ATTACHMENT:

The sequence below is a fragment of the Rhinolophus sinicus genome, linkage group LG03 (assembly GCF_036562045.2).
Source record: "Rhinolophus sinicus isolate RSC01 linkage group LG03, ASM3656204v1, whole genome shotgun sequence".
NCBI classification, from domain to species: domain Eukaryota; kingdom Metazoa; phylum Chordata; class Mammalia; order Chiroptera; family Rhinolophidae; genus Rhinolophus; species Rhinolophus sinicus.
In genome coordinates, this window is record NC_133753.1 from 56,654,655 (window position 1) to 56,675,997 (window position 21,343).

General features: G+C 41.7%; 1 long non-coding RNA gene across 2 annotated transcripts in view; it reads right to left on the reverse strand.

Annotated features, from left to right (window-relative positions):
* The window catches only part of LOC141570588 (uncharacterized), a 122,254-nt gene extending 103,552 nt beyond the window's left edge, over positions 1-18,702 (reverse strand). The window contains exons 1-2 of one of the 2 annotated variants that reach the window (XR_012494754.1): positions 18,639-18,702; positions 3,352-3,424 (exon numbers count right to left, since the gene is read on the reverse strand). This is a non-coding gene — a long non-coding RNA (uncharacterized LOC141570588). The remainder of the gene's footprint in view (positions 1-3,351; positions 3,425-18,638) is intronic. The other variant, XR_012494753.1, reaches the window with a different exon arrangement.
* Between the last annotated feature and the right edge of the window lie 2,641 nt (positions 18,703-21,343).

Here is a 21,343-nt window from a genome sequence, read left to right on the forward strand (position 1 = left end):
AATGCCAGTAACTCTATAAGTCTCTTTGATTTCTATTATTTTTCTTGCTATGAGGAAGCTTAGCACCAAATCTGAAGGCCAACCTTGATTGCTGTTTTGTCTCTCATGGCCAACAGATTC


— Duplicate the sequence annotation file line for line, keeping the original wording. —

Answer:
The sequence below is a fragment of the Rhinolophus sinicus genome, linkage group LG03 (assembly GCF_036562045.2).
Source record: "Rhinolophus sinicus isolate RSC01 linkage group LG03, ASM3656204v1, whole genome shotgun sequence".
NCBI classification, from domain to species: domain Eukaryota; kingdom Metazoa; phylum Chordata; class Mammalia; order Chiroptera; family Rhinolophidae; genus Rhinolophus; species Rhinolophus sinicus.
In genome coordinates, this window is record NC_133753.1 from 56,654,655 (window position 1) to 56,675,997 (window position 21,343).

General features: G+C 41.7%; 1 long non-coding RNA gene across 2 annotated transcripts in view; it reads right to left on the reverse strand.

Annotated features, from left to right (window-relative positions):
* The window catches only part of LOC141570588 (uncharacterized), a 122,254-nt gene extending 103,552 nt beyond the window's left edge, over positions 1-18,702 (reverse strand). The window contains exons 1-2 of one of the 2 annotated variants that reach the window (XR_012494754.1): positions 18,639-18,702; positions 3,352-3,424 (exon numbers count right to left, since the gene is read on the reverse strand). This is a non-coding gene — a long non-coding RNA (uncharacterized LOC141570588). The remainder of the gene's footprint in view (positions 1-3,351; positions 3,425-18,638) is intronic. The other variant, XR_012494753.1, reaches the window with a different exon arrangement.
* Between the last annotated feature and the right edge of the window lie 2,641 nt (positions 18,703-21,343).

Here is a 21,343-nt window from a genome sequence, read left to right on the forward strand (position 1 = left end):
AATGCCAGTAACTCTATAAGTCTCTTTGATTTCTATTATTTTTCTTGCTATGAGGAAGCTTAGCACCAAATCTGAAGGCCAACCTTGATTGCTGTTTTGTCTCTCATGGCCAACAGATTC